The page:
Written by Crimson Dunstan
Edited for online by Lochy McIvor

ParentTeacherConference

The Queensland Teachers’ Union says increased workloads and class sizes are putting huge stress on teachers.

They are being faced with a complex national curriculum and crowded class sizes and with limited funding, a huge increase has been reported of teachers cracking under pressure of classroom life.

Queensland Teachers’ Union vice president Sam Pidgeon says the workload is putting huge pressure on educators with those in the sector saying it has not been this intense in 30 years.

“There’s no doubt that the work of teachers has become more complex in recent years,” she said.

“We’re seeing teachers dealing with not only a more complex student grouping within their classes but also the demands of implementing the national curriculum.

“There is a relentless focus on things like NAPLAN data.”

She says it will not be the students who are affected by the teachers’ stress, instead schools are likely to face the impact.

“I don’t think that there’s any suggestion here that there is negative impacts on students as a result of teachers experiencing stress,” she said.

“I think the negative impacts are for the whole all of the school and classroom when we see class sizes that are too big and teachers and schools that aren’t resourced to do the work they should be doing.”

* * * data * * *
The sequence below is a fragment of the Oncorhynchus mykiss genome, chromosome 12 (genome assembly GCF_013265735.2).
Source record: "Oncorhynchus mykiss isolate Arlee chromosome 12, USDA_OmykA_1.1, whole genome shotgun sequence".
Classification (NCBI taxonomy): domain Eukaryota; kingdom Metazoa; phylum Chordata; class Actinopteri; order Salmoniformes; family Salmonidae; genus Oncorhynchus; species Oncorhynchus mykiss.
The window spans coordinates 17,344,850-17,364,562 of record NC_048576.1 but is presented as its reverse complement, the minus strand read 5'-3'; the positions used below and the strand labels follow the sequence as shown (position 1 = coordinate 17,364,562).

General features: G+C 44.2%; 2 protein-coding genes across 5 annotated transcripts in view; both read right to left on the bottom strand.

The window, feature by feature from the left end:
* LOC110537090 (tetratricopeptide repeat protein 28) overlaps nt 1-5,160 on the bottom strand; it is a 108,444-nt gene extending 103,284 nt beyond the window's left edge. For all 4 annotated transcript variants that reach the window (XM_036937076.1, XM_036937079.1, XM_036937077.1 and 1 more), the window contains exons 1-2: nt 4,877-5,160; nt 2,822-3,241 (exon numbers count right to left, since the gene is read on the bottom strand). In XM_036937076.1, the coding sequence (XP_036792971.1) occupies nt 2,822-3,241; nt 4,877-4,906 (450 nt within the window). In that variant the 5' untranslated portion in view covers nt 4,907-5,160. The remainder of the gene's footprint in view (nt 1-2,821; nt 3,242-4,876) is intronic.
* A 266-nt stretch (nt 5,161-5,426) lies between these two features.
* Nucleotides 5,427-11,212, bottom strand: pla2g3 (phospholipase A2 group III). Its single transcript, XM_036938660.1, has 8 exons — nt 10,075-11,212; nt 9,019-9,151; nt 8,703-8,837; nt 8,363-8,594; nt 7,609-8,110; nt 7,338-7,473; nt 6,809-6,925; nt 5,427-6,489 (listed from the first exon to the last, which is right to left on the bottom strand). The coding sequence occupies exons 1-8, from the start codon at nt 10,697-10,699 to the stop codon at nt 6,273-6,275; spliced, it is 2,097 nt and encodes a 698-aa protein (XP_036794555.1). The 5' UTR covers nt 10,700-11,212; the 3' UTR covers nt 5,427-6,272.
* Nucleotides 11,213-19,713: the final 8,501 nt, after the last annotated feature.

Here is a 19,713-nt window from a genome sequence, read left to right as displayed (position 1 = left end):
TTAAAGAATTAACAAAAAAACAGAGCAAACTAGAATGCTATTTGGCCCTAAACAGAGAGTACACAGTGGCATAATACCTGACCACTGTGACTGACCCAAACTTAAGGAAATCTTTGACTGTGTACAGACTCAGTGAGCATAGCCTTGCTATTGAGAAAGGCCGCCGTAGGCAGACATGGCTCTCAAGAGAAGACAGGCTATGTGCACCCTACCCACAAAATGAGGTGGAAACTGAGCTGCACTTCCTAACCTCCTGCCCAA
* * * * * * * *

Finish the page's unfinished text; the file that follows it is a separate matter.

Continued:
Queensland teachers rising stress levels could have detrimental affects.
Queensland teachers rising stress levels could have serious affects.

She says the union is concerned for the inexperienced teachers who are trying their best to manage.

“What we obviously have particular concerns for are early career teachers who are rapidly trying to get their head around the full task of being a teacher,” she said.

“Teachers are being asked to do things that are beyond what would be the traditional role of being a teacher will raise anyone’s stress levels no matter how great a teacher they are or how experienced they are.”

She says the union is calling for increased funding in schools and a lack of resources is the core source of the problem.

“If proper funding is given to target students’ needs we’ll actually see teachers getting the support they need to do their job,” she said.

Educational expert and author Anne Vize says stress may be brought on by the high expectations we have of teachers.

“We expect an awful lot of teachers and we expect them to be able to deal with a lot of different situations¬† that they may not have encountered previously”, she said.

She says high stress levels can negatively affect how teachers engage with students.

“Teachers often will start to lose a little bit of the empathy that they often had early on when they first began as teachers,” she said.

“They can also experience a whole range of physical health problems.”

She says we need to take action to make sure our teachers are supported.

“We spend an awful lot of money and time training teachers and putting them through tertiary courses they become then very valuable and important human resource in our school settings,” she said.

“We need to be training them and supporting them in ways that mean that stress and burn out don’t have a detrimental affect.”